Employing UX to Build Immersive Experiences
When the Doom franchise was in its heyday, VR headsets weren’t widely available. Immersion was something you manufactured by dimming the lights, cranking the volume, and drinking too much caffeine. Doom’s labyrinthine levels evoked fears of an unquenchable conflagration, and if you stared into your CRT monitor long enough, you might even feel your retinas sizzle. “It was terrifying,” Pushkar says, “but I always used to think ‘What if this comes to VR? It’s going to be crazy.’”
As a kid, Pushkar dreamed of making blockbuster video games. After a year at Chance, the opportunity arrived when Archiact assigned him a UX role on Doom 3: VR Edition. According to Pushkar, the high-level concerns of UX in gaming aren’t much different from what you’d encounter in a Don Norman text. For instance, while explaining affordances—object properties that convey utility—Norman wrote, “When affordances are taken advantage of, the user knows what to do just by looking: no picture, label, or instruction needed.” Likewise, Pushkar says that in-game weapons and tools should have apparent functionality: “We try our best to remove tutorials because studies show that most gamers don’t even look at them.”
And while there are additional UX considerations for immersive, 3D experiences, foundational design principles still apply. “Don Norman talked about signifiers, and they’re still the same,” Pushkar says. “For example, when I’m in a corridor and there’s a monster coming on the left side, and the spatial sound is coming from the left side, I know, if I’m prepared, I should go there to find that monster, or if I’m not prepared, I should go the other way.”
In Doom 3: VR Edition, Archiact faced a considerable challenge: How do you turn a 2D game into a 3D experience while preserving its gameplay and overall feel? Pushkar says the team took a diegetic approach to the game’s user interface. Diegetic UI components are part of a game’s story and environment, and characters are aware that the components exist. “Being a 3D environment, if you have some floating UI, it just doesn’t seem natural, and it breaks immersion,” he says. “So, we collaborated with Bethesda Softworks and id Software, and created a wristwatch so that when you’re shooting you just glance at your watch and take a look at your score and health, and you keep moving.”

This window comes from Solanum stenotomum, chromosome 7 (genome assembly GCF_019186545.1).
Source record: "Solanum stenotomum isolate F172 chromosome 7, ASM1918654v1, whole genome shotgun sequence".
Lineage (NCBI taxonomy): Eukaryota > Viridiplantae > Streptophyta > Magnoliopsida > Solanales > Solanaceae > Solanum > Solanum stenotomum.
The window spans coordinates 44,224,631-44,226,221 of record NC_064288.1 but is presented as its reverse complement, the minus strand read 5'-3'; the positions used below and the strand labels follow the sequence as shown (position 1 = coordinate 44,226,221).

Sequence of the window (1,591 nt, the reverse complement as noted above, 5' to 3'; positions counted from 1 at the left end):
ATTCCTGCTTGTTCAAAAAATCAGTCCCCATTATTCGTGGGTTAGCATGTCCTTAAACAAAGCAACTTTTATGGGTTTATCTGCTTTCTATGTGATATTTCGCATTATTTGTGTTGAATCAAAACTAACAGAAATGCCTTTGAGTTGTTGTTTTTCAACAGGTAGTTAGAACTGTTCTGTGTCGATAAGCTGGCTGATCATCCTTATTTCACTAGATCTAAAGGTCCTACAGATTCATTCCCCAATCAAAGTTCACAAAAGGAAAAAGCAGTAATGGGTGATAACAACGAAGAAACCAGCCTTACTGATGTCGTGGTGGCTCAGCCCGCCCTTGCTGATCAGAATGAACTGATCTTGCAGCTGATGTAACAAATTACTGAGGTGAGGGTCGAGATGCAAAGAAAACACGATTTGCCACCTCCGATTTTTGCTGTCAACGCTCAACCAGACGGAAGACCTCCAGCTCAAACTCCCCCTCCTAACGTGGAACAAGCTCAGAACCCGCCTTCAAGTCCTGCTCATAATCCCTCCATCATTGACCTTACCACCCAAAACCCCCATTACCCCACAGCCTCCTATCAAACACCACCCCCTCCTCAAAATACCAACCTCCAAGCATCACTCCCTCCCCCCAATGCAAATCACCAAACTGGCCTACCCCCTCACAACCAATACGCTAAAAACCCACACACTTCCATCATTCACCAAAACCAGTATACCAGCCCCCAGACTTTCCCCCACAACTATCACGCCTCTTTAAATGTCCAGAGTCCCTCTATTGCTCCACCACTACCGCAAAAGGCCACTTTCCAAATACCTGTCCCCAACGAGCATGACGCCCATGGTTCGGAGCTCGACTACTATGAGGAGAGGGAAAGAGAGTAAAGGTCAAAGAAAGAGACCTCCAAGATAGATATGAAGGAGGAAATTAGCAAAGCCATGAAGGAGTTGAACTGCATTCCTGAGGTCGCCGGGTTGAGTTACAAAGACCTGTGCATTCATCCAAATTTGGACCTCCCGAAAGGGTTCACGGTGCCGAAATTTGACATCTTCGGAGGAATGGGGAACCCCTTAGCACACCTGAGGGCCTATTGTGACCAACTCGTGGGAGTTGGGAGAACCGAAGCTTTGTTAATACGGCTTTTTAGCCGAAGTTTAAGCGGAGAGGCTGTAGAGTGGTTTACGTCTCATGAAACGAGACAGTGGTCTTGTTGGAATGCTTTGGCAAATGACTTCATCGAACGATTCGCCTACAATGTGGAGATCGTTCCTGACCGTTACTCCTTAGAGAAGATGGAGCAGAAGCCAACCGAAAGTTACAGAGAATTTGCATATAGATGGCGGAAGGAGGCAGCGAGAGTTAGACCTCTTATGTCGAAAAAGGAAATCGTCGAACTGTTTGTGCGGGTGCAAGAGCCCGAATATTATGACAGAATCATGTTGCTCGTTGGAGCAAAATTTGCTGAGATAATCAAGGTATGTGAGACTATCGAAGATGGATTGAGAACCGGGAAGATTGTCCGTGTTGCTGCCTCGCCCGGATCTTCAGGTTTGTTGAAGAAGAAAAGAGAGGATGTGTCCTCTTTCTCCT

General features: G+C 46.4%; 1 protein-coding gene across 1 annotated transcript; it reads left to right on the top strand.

Every experiential update required careful consideration. It was arduous work—but worth it: Doom 3: VR Edition is a finalist for VR Game of the Year at the 2021 International VR Awards and has been well received among diehard fans. “We tried to establish a sense of presence,” Pushkar says. “When I see comments that say, ‘I felt like I was there’ … that’s the best compliment you could give to anybody who works in games or VR.”
“Can You Make Your Ideas Happen?”
It turns out, there’s life after Doom. In 2021, Archiact made Pushkar the UX+UI lead on a major VR production. He’s also teaching. Pushkar leads courses in human-centered design and data visualization for the Vancouver Film School’s VR/AR Design & Development program.
Teaching keeps him rooted in design basics and helps him stay engaged with immersive media trends. It’s also an opportunity to impart knowledge to aspiring designers who share his eagerness to shape products and experiences at the ground level. “A lot of people helped me,” Pushkar says, “and I feel like it’s my responsibility to pay that forward and help new people that are coming into the industry.”
Given the high-tech nature of gaming and immersive media, you might assume that Pushkar advises his students to specialize in a specific set of design programs. But in a field that lauds the latest technology, he’s decidedly contrarian. “Technology is a tool,” he says, “and tools are irrelevant.” They’re devices to be learned, mastered, and leveraged when needed. According to Pushkar, design hinges on two unavoidable undertakings: problem-solving and execution. “Can you prove your assumptions?” he asks. “Can you make your ideas happen?”
Pushkar’s stance may be surprising, but his tool-agnostic approach is a fitting expression of both jugaad and his multidisciplinary journey. As someone who’s crafted ad campaigns for global brands and built immersive experiences with the world’s leading video game studios, he understands that every design endeavor has constraints but believes there’s always an opportunity to do something remarkable. “You have limited time. You have limited resources. You have limited hardware,” he says. “What’s the best you can do with what you have?”
Further reading on the Toptal Blog:
Understanding the basics
UX designers play a pivotal role in video game design. For instance, in VR gaming a UX designer may develop menus, objects, or visual cues that help players navigate a game’s environment. UX designers also research players’ gaming habits to uncover areas of a game that are in need of experiential improvements.
Augmented reality (AR) blends real-world environments with digital objects and enhancements that are viewed through a device such as a smartphone. AR has been adopted by a wide swath of industries, including retail, entertainment, hospitality, healthcare, fitness, and manufacturing.
Virtual reality (VR) falls under the purview of immersive media, a vast field that encompasses augmented, mixed, and extended reality. VR technology simulates reality within enclosed headsets or multiprojection environments, and VR experiences can be highly realistic or based entirely on fantasy.